Thermocompressors are used when motive, suction, or discharge conditions vary and it is necessary to control the discharge pressure or flow. Control of this compressor is accomplished by a spindle which regulates the motive gas flowing through the nozzle, however unlike a control valve where energy is lost, the spindle can reduce flow without reducing the available energy. Control of the spindle can activated by temperature, pressure, flow or suction to motive ratio and variation of the spindle travel can be achieved with any suitable actuator.
Typical Thermocompressor Applications
A few of the primary applications where eductors are used can be seen below, this list is by no means exhaustive as their uses are numerous.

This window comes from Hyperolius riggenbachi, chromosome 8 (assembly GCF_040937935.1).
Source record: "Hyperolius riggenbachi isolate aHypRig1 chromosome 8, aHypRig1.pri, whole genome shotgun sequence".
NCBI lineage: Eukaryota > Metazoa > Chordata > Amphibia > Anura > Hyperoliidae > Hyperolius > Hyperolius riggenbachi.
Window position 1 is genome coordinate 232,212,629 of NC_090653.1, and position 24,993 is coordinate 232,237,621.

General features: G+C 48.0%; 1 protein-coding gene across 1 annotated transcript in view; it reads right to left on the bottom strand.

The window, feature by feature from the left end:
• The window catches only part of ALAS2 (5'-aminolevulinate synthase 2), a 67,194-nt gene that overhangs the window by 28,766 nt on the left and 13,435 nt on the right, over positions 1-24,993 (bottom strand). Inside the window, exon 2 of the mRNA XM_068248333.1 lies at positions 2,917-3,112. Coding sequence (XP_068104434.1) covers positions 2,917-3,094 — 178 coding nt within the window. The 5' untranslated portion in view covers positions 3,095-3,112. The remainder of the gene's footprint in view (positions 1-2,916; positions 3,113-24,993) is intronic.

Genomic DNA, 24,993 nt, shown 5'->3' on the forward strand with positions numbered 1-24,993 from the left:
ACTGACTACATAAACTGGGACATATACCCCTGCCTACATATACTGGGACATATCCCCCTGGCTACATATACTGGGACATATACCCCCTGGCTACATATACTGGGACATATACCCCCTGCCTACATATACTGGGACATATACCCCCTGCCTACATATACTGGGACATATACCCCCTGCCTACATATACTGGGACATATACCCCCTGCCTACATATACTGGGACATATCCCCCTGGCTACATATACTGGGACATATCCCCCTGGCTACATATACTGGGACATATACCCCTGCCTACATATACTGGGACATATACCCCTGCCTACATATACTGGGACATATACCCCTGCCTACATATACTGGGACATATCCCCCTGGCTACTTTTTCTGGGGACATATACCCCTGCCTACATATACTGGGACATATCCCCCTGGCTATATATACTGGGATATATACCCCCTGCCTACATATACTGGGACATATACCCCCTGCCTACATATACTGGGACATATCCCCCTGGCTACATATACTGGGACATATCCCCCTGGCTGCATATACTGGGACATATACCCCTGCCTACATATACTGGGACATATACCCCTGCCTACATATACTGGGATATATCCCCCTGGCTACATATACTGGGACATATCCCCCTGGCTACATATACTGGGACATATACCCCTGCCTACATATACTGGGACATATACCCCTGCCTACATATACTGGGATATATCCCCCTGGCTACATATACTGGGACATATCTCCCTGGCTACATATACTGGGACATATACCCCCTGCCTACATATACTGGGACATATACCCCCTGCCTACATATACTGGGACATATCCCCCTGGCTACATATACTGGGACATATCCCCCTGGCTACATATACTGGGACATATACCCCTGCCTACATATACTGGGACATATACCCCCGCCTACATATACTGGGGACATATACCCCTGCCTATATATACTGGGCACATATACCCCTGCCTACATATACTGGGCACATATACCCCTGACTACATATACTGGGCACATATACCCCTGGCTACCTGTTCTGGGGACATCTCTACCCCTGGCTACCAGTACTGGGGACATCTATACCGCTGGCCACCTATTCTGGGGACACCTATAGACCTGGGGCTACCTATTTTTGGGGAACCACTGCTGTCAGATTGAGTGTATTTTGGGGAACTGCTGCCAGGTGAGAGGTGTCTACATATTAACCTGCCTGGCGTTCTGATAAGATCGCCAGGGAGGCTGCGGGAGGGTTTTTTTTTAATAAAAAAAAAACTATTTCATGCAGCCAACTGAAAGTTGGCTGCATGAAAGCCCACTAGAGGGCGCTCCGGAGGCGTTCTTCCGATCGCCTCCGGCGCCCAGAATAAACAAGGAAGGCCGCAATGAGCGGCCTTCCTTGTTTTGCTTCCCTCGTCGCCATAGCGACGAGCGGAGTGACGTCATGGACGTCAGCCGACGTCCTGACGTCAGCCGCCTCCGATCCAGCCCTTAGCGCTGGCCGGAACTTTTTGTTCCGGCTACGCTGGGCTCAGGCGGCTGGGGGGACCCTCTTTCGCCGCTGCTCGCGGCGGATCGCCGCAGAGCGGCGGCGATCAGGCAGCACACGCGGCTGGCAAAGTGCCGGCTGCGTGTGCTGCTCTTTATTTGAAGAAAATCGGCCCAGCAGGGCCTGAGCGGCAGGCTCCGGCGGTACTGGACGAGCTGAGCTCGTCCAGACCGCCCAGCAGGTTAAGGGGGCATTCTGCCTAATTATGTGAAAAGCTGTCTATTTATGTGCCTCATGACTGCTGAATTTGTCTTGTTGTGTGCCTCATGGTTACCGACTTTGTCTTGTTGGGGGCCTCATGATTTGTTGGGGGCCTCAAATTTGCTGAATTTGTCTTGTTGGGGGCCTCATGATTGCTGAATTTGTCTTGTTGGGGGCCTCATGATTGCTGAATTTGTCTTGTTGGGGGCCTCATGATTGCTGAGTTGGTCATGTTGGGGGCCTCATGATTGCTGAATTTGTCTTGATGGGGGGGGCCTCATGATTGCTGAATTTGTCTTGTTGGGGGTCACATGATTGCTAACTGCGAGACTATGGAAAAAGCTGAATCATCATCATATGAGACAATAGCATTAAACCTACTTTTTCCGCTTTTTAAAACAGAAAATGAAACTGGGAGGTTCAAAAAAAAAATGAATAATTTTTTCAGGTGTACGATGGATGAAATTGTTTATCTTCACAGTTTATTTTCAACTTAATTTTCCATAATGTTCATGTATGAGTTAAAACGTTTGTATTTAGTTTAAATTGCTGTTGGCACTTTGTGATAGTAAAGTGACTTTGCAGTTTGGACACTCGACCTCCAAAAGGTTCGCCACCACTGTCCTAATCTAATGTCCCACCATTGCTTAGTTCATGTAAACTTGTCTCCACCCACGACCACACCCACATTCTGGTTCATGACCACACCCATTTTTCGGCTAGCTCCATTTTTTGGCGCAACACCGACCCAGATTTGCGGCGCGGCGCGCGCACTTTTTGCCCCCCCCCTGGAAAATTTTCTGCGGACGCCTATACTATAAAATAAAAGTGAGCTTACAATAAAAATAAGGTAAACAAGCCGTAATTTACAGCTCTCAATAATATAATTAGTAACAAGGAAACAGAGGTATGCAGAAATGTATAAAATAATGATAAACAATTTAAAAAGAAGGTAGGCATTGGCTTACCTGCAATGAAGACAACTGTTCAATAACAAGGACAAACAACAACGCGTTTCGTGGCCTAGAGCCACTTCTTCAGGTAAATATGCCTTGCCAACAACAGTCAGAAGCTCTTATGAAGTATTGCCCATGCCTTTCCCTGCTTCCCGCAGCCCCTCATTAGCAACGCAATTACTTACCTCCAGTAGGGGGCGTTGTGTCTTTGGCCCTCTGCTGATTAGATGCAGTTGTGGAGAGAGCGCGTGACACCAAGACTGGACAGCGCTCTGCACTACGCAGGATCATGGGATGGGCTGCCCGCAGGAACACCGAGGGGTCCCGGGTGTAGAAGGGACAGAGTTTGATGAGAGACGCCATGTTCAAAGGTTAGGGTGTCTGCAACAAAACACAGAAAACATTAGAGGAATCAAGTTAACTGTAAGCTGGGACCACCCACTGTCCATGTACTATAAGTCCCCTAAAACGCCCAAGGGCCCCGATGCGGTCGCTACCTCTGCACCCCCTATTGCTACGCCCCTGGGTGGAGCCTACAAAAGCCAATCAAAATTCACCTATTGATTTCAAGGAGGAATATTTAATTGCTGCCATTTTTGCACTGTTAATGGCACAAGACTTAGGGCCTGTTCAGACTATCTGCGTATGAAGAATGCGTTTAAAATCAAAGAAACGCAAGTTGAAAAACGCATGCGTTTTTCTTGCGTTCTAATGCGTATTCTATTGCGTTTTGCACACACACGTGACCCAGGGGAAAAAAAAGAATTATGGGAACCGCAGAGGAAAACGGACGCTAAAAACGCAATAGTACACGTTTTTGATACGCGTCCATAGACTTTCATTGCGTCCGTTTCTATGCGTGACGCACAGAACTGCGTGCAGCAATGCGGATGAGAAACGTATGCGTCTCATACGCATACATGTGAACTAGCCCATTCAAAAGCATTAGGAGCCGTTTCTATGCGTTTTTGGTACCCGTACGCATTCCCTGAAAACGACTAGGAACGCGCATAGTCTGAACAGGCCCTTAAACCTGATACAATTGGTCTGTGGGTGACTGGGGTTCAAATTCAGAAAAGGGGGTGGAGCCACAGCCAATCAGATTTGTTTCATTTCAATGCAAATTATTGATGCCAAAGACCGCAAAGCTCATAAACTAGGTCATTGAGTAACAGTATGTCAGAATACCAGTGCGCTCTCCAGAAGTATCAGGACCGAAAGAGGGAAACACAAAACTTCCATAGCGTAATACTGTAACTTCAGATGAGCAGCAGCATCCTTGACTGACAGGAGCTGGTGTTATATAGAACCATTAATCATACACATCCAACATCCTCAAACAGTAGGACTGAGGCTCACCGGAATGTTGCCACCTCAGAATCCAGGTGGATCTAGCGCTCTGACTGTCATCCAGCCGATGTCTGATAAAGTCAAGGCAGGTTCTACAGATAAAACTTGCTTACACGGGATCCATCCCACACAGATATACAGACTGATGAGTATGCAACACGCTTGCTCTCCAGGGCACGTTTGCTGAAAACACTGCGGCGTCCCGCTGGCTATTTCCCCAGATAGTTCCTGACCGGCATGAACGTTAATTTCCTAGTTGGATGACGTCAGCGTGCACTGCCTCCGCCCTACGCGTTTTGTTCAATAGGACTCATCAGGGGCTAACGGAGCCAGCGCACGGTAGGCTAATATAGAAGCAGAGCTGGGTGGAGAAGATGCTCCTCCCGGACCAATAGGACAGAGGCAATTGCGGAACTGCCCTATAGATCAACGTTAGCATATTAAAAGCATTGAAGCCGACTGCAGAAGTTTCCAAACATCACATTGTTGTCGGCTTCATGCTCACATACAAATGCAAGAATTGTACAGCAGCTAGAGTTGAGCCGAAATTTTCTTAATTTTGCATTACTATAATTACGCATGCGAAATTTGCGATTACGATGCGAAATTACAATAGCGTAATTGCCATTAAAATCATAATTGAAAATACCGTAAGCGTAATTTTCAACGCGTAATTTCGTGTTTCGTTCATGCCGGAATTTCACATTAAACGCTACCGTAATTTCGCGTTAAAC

In a recirculating operation, the jet compressor entrains steam which would normally be wasted, it does this by using higher pressure steam as the motive force to entrain the low-pressure steam, and then discharge at an intermediate pressure to the system pipe work. Typical systems could be a tire vulcaniser, a paper mill Yankee Dryer (both illustrated below), drying roll, or any type vessel where it is difficult to remove condensate such as for instance, a heat exchanger. Process plants where heating is accomplished by condensing steam may find condensate removal to be a problem, to help over come this many plants use jet compressors instead of reducing valves as the jet compressor increases the velocity of steam flow through the system and carries condensate with it. In this application, without a compressor condensate must be removed by an often impractical method of blowing down the system.